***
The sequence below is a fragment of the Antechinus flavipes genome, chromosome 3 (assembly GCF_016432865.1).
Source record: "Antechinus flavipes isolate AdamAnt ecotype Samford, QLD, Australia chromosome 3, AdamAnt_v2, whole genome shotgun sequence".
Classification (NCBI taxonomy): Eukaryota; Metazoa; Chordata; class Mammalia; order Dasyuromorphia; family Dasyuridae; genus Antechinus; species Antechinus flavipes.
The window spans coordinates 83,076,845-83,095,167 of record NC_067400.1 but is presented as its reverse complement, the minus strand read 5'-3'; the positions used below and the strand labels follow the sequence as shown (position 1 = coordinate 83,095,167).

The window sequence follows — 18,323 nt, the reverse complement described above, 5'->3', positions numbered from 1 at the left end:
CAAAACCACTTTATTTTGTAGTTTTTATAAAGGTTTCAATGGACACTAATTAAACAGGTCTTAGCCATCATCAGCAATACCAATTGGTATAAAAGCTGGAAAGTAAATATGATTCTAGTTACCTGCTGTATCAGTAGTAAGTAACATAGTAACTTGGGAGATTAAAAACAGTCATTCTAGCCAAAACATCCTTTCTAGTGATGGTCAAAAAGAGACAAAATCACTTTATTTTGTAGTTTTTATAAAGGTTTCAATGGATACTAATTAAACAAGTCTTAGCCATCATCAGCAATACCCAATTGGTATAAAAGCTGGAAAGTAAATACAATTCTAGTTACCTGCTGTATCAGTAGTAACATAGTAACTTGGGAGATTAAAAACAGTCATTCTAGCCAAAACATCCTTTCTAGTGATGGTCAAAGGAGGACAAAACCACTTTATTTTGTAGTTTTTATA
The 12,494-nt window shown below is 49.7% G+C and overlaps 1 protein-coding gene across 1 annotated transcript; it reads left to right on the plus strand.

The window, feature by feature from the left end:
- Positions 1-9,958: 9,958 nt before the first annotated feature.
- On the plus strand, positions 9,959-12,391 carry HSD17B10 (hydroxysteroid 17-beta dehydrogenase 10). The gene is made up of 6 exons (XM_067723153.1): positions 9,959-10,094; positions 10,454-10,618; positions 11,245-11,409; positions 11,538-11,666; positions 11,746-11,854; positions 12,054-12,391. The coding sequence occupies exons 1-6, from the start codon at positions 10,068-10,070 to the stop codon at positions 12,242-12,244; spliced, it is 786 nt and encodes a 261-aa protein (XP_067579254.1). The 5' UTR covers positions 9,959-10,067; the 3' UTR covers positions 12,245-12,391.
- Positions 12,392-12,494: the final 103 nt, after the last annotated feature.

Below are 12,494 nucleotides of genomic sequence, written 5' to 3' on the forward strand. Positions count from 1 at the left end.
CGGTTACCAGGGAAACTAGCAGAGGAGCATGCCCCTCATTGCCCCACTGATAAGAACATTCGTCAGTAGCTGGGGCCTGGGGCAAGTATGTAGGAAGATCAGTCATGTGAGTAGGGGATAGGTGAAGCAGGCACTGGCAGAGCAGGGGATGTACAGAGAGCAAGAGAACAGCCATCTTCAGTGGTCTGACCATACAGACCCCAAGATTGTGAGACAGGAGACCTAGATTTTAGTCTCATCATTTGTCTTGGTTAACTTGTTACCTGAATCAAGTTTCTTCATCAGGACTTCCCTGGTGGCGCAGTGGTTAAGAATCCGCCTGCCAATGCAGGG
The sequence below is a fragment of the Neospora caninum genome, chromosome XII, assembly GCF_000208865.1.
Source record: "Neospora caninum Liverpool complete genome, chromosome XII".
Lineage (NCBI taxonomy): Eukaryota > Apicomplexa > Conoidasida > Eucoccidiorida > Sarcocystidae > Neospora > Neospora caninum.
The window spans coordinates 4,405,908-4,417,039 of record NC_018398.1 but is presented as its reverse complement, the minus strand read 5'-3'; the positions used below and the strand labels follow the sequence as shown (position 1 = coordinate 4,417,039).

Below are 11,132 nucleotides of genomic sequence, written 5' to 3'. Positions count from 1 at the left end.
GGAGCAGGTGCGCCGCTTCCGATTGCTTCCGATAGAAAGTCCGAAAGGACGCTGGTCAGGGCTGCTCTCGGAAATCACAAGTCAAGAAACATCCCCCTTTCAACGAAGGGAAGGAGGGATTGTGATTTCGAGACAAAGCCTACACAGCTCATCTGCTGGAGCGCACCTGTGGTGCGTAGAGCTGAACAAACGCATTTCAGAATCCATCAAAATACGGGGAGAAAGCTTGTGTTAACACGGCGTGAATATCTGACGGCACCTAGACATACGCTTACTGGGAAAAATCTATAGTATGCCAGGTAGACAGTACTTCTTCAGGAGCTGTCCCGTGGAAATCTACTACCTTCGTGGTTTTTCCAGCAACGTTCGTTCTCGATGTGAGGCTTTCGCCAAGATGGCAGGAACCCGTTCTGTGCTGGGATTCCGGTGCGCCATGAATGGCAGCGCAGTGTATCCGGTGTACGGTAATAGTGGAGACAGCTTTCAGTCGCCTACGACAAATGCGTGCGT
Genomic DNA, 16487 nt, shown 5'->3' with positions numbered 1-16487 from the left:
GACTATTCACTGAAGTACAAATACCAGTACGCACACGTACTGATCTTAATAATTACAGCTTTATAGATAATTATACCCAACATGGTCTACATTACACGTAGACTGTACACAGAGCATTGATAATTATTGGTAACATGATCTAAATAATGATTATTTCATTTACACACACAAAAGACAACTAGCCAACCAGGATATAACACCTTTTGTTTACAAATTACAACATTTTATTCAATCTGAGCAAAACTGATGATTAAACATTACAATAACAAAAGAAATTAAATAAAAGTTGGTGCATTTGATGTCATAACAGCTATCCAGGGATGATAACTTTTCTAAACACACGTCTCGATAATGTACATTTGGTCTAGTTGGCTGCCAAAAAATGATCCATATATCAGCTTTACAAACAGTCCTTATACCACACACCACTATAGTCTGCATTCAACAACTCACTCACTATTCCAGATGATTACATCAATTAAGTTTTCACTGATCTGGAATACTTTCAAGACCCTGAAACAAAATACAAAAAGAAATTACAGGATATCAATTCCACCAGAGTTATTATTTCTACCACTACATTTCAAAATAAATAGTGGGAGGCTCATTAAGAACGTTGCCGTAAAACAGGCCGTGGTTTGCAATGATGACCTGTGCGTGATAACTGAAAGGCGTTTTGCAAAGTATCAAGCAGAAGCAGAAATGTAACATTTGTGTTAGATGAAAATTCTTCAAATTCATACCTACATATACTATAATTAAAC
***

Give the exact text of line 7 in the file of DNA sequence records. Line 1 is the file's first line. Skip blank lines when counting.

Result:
The 12,494-nt window shown below is 49.7% G+C and overlaps 1 protein-coding gene across 1 annotated transcript; it reads left to right on the plus strand.